Jean Giraud, with his good friend, Major Grubert, visit a Tattoine Market.

To me, Moebius' work epitomizes what good art/design is all about... simplicity. Someone once said that 'good design is achieved only when you've removed everything from the picture that you can remove'. I think Moebius' work in general is a great example of this notion, but no work better exemplifies it than his book '40 Days Dans Le Desert'.

Some pages from '2001 Apres Jesus Christ', Moebius' metaphysical retelling of the story of Jesus.
Before Jean Giraud was 'Moebius', the persona under which he drew most of his SF themed work, he went by the name 'Gir'. It was under this name that he created one of his best selling comics, a Western called 'Blueberry'. Below are some stellar examples of work he created for that comic.

No stranger to film, Jean Giraud worked as a concept artist for many big budget titles, including 'Alien', 'Dune', 'Tron', and 'The Fifth Element'. In fact, the very creation of 'The Fifth Element' was heavily inspired by Moebius' comic 'H.P.'s Rock City'. Below is some concept art he created for the movie 'Willow'.

A few images from a portfolio entitled 'Voyage d' Hermes'.

Below are some pages from 'The Eyes of the Cat', which sadly is the last book of Moebius' work to be published during his lifetime. Written by long-time collaborator Jodorowsky, this is a nearly silent story. Black ink on yellow paper, this over-sized book really shows off Moebius' finesse of the medium.


And last, but most definitely not least, I leave you with perhaps my favorite Moebius piece of all time. A single illustration from the portfolio 'Mystere Montrouge'

Monday, March 26, 2012


-By Arnie Fenner

While shuffling some things around I came across a stack of The Enchanted World series from Time Life Books. I quickly found myself sitting on the floor flipping through one after the other and enjoying myself immensely.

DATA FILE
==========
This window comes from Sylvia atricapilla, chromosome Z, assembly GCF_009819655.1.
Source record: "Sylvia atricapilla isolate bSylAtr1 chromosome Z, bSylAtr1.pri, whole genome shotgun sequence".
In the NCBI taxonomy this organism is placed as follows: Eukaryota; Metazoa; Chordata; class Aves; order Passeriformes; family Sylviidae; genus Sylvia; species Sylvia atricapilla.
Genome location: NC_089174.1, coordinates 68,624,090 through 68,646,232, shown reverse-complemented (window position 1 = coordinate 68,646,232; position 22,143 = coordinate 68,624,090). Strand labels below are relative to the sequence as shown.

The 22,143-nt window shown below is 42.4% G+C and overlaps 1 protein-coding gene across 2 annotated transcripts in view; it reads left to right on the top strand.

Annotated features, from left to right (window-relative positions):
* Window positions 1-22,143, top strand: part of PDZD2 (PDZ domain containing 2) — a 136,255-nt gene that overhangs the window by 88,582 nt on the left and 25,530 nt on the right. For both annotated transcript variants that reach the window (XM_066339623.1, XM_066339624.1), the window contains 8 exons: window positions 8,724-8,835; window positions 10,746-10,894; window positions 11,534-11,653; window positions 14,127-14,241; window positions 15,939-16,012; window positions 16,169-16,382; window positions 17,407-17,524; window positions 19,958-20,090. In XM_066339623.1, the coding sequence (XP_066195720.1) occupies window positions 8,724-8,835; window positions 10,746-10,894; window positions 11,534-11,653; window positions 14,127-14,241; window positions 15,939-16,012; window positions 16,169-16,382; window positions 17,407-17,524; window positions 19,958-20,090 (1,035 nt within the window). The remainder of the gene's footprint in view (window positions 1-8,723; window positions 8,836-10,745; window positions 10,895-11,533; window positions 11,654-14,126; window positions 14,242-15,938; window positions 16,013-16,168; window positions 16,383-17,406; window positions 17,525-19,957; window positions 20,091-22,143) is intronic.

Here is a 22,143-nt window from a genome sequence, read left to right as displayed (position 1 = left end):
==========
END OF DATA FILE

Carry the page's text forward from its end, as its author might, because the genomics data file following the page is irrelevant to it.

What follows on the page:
Published in the mid 1980s, there were 21 titles in the series, each devoted to a different aspect of mythology and folklore, with occasional references to 19th and early 20th Century literary creations. It wasn't an academic study, but rather were written as stories, presenting its subjects as real people, places, and things. Following the conceit that everything had once been real, a common thread through several of them was its documentation of the decline and disappearance of magical stuff from "when the world was young." Witches, dragons, vampires, giants, et al—all were covered. The text alone, honestly, was not enough incentive to buy the books: it was all pretty eh, you know?

The art on the other hand was another matter entirely—and more than enough reason now to scout the books out at used bookstores or on the internet. Each volume included scads of classic color pieces by N.C. Wyeth, William Holman Hunt, Arthur Rackham, John Everett Millais, Edward Burne-Jones, and many others—which was great all on it's own. But the true icing on the cake was that the Time Life art directors commissioned a mountain of new paintings for the series by a youthful crop of illustrators that included John Collier, John Howe, Gary Kelley, James C. Christensen, Marshall Arisman, Kinuko Y. Craft, Yvonne Gilbert, Matt Mahurin, and MC's own John Jude Palencar (one of his illos is at the top of this post) among many others. The series was a pretty well-paying (if short-deadline) job and it's a shame that it didn't take off and translate into more illustrated titles.

If you spot these at a garage sale, snatch them up. You'll be glad you did.


Friday, March 23, 2012

More posters

-by Petar Meseldzija

Two weeks ago I posted an entry about my beginnings as a commercial artist and about the posters that I did almost 20 years ago for Verkerke Reproducties.

Here are some more posters painted between 1993 and 1997. This is a selection from the various poster genres that I was doing at that time.

When I was young I believed that a proper commercial artist has to be able to cover different subjects and types of illustration, and I did my best to develop the necessary skills in order to achieve this aim.

Nowadays, after I have tried all of that, I must say that I am happy that I have found my own “voice”, which is, I believe, the ultimate purpose of this journey.